Tourism these days is not only a fast-growing industry worldwide, which carries blessings as well as undesired effects, it is also a field that is receiving more and more attention from a myriad of academic perspectives. It is no secret that travel and tourism are of a cross-disciplinary nature, since they have impacts at all levels: ecological, cultural and social, economic and political. Of course, this works in both directions.
Workshop participants and CABI facilitators (L-R from front row, 2nd from left) Claire Curry, Ganeshamoorthy Rajendra and Dr Manju Thakur. (Photo: Ganeshamoorthy Rajendra)
Plant quarantine experts on Pest Risk Analysis (PRA) from four countries in South Asia joined together in Bangladesh last week (4th -5th September) for a workshop led by CABI on the new Pest Risk Analysis (PRA) decision support tool and workflow. The PRA tool workshop, which was made possible through CABI’s Action on Invasives programme, took place over two days in Dhaka, Bangladesh, and welcomed participants from India, Sri Lanka, Nepal and Bangladesh, as well as delegates from FAO and SAARC, Bangladesh.
At times, engaging the agriculture sector to improve nutrition seems like an uphill battle. In many countries, agricultural policies tend to favor staple foods like wheat and rice, because these crops have traditionally staved off hunger and famine. Government officials overseeing agriculture and nutrition often work in isolation, with their funding, capacities, and even technical languages obstacles to close collaboration. Against this backdrop, it can be daunting for policymakers to contemplate formulating nutrition-driven agriculture policies and strategies that can be implemented at the national scale.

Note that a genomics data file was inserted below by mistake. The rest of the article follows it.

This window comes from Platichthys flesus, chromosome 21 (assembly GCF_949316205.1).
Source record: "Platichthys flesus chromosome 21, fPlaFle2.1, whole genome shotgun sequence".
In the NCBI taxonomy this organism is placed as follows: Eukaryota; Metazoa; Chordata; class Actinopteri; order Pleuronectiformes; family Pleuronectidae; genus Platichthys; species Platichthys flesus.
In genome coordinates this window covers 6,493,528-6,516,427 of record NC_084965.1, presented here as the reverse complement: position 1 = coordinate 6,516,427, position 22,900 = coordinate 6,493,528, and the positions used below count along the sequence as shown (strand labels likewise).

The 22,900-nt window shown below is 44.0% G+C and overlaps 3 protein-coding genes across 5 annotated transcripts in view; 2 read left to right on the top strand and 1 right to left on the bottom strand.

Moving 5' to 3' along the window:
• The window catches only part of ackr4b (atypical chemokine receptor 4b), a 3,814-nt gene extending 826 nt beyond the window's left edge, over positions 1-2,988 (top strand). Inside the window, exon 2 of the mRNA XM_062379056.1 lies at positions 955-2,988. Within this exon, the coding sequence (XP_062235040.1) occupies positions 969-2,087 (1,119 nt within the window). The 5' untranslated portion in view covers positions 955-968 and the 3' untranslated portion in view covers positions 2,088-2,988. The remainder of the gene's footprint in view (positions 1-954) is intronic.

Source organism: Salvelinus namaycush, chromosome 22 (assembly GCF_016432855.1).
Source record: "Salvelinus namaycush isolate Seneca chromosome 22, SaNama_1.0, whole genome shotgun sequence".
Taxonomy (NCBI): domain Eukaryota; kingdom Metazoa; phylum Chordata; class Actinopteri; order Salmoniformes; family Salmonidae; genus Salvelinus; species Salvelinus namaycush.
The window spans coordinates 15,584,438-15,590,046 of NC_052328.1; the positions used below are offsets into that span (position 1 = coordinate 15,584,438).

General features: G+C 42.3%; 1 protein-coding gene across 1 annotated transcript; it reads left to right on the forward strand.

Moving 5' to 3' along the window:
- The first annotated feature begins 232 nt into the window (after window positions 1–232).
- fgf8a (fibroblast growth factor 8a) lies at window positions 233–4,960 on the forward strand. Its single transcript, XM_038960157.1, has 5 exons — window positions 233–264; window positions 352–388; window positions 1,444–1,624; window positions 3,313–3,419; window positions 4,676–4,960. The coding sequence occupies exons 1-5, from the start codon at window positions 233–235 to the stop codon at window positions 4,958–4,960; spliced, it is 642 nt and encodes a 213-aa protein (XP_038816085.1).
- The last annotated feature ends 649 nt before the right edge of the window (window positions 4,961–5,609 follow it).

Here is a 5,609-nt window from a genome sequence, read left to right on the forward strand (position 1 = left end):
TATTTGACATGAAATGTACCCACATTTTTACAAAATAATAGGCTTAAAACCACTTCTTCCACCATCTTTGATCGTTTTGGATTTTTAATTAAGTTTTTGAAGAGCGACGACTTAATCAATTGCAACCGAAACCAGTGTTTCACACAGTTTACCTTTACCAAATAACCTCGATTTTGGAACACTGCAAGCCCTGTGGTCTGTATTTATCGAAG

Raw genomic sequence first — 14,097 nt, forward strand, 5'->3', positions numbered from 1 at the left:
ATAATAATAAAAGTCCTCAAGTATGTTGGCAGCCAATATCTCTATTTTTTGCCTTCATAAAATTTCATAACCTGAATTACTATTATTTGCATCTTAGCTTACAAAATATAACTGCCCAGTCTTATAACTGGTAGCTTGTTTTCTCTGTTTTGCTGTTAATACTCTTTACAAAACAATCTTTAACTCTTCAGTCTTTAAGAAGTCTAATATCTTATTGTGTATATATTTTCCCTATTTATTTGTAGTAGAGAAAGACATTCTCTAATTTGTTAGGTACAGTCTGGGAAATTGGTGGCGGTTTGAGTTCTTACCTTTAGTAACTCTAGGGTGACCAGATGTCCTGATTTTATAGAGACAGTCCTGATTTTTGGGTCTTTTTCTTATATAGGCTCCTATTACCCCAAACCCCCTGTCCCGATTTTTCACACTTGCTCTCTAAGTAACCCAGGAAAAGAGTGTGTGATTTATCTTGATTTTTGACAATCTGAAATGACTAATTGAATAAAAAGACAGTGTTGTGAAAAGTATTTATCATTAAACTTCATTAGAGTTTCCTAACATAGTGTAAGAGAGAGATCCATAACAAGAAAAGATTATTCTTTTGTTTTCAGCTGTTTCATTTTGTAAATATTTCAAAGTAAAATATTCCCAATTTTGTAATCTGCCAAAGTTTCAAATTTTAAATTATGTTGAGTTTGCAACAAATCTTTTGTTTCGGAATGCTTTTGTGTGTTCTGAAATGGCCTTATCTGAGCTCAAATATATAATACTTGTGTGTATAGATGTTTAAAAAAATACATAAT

Religious tourism is one of the earliest forms of tourism and is a fast growing market. Here, Peter Wiltshier, Lecturer in Tourism and Spa at the University of Derby, explains what it is and why it is so important.
The demise of the banana has been in the news regularly since a 2003 article in The New Scientist suggested that the crop may be extinct within 10 years. However, recent data indicate that between 2000 and 2017, global production of bananas grew at a compound annual rate of 3.2%, reaching a record of 114 million tonnes in 2017, up from around 67 million tonnes in 2000. Not bad for a crop that was supposedly on its death bed!
By Jennifer Cole, Royal Holloway, University of London
It has long been clear that certain foods and dietary choices are not good for human health, but there is now increasing evidence that they can also be bad for the health of the planet. The recently published Food in the Anthropocene: EAT-Lancet Commission on healthy diets from sustainable food systems highlights that it may not be possible to feed a future population of 10 billion people a healthy diet within planetary boundaries unless we make significant changes to our diets and to the way food systems are managed. In particular, we need to eat much less meat, particularly red meat from grain-fed livestock.